How to insure your home for a fix and flip
Updated: Aug 4, 2020
Turning a quick profit entices many people to consider house flipping, which involves buying a house or property with the intention of selling it and making money in the process. Television shows like A&E's "Flip This House" make house flipping look easy.
In reality, it's not always the case, especially when it comes to insuring the house you plan to flip.
Here's what you need to know about finding the right home insurance for your house flipping project.
How to get home insurance when you flip a house
Whether the home in question was purchased brand-new or is in need of remodeling, it's best to call your insurer before you make a decision to purchase the home or sign any paperwork. Most insurers are not able to write insurance policies for house flippers. Investment properties requiring renovation also present additional risks for your insurer due to builders coming and going as well as the threat of vandalism and theft.
In addition, home investors often want to purchase a business structure policy under an LLC. An LLC protects your personal assets and is popular among home investors and flippers, but this also makes you an unappealing risk in the insurance company’s eyes
What's the difference between a home and dwelling policy?
Many new flippers are under insured. You have to be always sure to cover the amount of cost to replace the building and the amount of material you put into it.
In order to do this, you'll need a dwelling policy, not a standard home insurance policy. Dwelling policies cover only a home's physical structure, where homeowner's insurance includes coverage for the contents of your home as well.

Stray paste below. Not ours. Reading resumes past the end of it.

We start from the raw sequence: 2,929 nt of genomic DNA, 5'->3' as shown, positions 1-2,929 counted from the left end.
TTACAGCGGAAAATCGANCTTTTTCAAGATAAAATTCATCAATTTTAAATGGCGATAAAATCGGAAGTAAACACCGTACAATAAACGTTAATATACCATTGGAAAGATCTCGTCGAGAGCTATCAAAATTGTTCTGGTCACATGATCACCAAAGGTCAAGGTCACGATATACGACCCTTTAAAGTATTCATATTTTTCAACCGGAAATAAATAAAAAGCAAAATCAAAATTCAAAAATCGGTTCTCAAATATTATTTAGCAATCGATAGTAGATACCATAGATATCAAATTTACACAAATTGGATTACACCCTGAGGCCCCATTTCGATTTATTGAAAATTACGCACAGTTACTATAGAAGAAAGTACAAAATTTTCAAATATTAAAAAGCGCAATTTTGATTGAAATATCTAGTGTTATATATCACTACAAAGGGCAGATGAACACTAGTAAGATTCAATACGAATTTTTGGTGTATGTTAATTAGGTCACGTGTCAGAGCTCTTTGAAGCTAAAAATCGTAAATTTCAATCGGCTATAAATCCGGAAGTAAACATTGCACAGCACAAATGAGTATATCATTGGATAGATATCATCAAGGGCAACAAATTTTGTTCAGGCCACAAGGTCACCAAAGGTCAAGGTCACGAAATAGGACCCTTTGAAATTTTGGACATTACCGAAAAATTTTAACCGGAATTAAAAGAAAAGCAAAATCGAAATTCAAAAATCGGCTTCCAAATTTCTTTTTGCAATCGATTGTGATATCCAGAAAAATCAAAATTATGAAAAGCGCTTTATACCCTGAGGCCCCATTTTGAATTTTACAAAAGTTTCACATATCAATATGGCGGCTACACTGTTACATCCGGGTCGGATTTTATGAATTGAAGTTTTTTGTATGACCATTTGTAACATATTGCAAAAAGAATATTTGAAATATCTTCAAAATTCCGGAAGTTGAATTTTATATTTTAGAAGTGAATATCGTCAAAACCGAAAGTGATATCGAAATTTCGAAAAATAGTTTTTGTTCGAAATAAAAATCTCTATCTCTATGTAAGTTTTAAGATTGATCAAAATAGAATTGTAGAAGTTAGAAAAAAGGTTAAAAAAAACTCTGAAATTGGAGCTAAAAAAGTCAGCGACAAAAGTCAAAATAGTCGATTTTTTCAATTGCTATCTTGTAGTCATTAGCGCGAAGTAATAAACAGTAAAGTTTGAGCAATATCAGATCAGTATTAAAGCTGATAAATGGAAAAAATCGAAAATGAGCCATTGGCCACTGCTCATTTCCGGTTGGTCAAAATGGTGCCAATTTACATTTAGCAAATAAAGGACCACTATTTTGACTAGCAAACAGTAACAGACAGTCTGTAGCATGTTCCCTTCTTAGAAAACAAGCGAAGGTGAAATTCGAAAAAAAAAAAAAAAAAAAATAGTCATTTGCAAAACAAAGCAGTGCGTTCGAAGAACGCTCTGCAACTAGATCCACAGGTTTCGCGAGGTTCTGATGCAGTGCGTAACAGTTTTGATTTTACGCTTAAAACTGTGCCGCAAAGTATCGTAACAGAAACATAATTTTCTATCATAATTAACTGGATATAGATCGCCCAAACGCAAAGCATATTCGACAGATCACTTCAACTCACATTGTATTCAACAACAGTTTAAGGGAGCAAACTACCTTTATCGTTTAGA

Expect a dwelling policy to cost you 25 to 40 percent more than a homeowner's policy. "Unlike a typical homeowner's policy, a dwelling policy may be more expensive, but you also have options," Gatewood says.
A standard homeowner's policy typically includes:
· Coverage for dwelling your main house).
· Cover for other structures such as attached garage).
· Contents of the home.
· Loss of use for a hotel if you're unable to live in your home).
· Personal liability.
· Medical expenses.
A dwelling policy, on the other hand, requires you to build the policy based on your needs; you can pick and choose your coverage. For example, you likely won't need as much coverage, if any, for the contents of the home as you would for the home in which you live.
You would, however, want to include coverage for building materials such as tile, which would be lying around during the construction process. You would only factor this into the equation is you as the owner of the house owns the tile and not the contractor.
Use only licensed contractors
House flipping presents many potential liabilities that a typical homeowner might not consider. Insurers probably will want to know that the people working on your home are licensed. Most will not issue you a policy if an unlicensed but helpful friend, relative or you yourself are doing the renovations.
Many times the type of policy will change during the lifetime of the investment house, . When construction finishes, the new home may need a vacant home policy and then if the home is rented, it may need a dwelling policy. It's the responsibility of the investment property owner to speak with their insurer throughout the process and know the insurance requirements of the building at any given time.
AZ Insurance Team 480-535-5709 https://www.azinsuranceteam.com
*All policies are a little different and this may not be applicable to your insurance policy, talk to your agent to see what your policy covers.*
*This post was originally published in May, 2017 and has been updated for freshness, accuracy, and comprehensiveness*